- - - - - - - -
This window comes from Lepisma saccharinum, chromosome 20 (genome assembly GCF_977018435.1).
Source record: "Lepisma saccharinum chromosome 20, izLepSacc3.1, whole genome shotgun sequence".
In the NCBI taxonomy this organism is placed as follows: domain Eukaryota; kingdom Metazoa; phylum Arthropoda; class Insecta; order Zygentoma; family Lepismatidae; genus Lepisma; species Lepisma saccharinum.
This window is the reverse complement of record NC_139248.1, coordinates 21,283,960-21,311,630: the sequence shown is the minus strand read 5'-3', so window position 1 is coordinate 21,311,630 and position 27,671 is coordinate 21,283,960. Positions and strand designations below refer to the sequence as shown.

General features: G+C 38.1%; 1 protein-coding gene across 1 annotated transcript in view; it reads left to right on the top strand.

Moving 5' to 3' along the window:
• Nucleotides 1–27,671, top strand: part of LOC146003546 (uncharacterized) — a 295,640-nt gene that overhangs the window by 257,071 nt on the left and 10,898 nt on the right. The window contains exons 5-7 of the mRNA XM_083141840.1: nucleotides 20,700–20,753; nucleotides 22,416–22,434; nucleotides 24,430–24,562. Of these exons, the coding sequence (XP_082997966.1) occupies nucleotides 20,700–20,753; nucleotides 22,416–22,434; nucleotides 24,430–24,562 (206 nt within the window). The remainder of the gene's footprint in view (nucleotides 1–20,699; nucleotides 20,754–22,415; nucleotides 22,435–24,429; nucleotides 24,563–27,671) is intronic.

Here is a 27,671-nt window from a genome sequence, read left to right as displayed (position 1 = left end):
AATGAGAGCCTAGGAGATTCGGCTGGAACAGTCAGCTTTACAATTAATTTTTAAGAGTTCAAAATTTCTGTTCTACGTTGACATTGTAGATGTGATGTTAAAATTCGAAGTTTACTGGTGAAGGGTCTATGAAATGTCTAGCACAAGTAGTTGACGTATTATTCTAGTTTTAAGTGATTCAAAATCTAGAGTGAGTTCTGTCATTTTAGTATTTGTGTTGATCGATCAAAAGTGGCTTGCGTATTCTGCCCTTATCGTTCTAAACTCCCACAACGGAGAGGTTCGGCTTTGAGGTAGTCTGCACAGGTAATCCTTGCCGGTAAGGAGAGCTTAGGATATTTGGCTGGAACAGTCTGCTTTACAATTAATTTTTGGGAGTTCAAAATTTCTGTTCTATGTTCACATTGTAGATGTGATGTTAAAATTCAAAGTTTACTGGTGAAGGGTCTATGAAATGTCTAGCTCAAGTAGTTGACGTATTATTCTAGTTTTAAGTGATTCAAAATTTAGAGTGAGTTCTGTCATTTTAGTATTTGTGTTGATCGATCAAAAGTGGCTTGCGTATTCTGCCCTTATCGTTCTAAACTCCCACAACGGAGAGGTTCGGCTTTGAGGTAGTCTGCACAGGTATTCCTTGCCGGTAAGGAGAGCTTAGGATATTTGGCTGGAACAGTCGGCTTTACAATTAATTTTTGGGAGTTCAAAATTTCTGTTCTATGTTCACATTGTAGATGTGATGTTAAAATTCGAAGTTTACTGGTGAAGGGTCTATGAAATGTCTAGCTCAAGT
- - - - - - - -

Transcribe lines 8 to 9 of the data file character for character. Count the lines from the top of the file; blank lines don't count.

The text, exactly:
Here is a 27,671-nt window from a genome sequence, read left to right as displayed (position 1 = left end):
AATGAGAGCCTAGGAGATTCGGCTGGAACAGTCAGCTTTACAATTAATTTTTAAGAGTTCAAAATTTCTGTTCTACGTTGACATTGTAGATGTGATGTTAAAATTCGAAGTTTACTGGTGAAGGGTCTATGAAATGTCTAGCACAAGTAGTTGACGTATTATTCTAGTTTTAAGTGATTCAAAATCTAGAGTGAGTTCTGTCATTTTAGTATTTGTGTTGATCGATCAAAAGTGGCTTGCGTATTCTGCCCTTATCGTTCTAAACTCCCACAACGGAGAGGTTCGGCTTTGAGGTAGTCTGCACAGGTAATCCTTGCCGGTAAGGAGAGCTTAGGATATTTGGCTGGAACAGTCTGCTTTACAATTAATTTTTGGGAGTTCAAAATTTCTGTTCTATGTTCACATTGTAGATGTGATGTTAAAATTCAAAGTTTACTGGTGAAGGGTCTATGAAATGTCTAGCTCAAGTAGTTGACGTATTATTCTAGTTTTAAGTGATTCAAAATTTAGAGTGAGTTCTGTCATTTTAGTATTTGTGTTGATCGATCAAAAGTGGCTTGCGTATTCTGCCCTTATCGTTCTAAACTCCCACAACGGAGAGGTTCGGCTTTGAGGTAGTCTGCACAGGTATTCCTTGCCGGTAAGGAGAGCTTAGGATATTTGGCTGGAACAGTCGGCTTTACAATTAATTTTTGGGAGTTCAAAATTTCTGTTCTATGTTCACATTGTAGATGTGATGTTAAAATTCGAAGTTTACTGGTGAAGGGTCTATGAAATGTCTAGCTCAAGT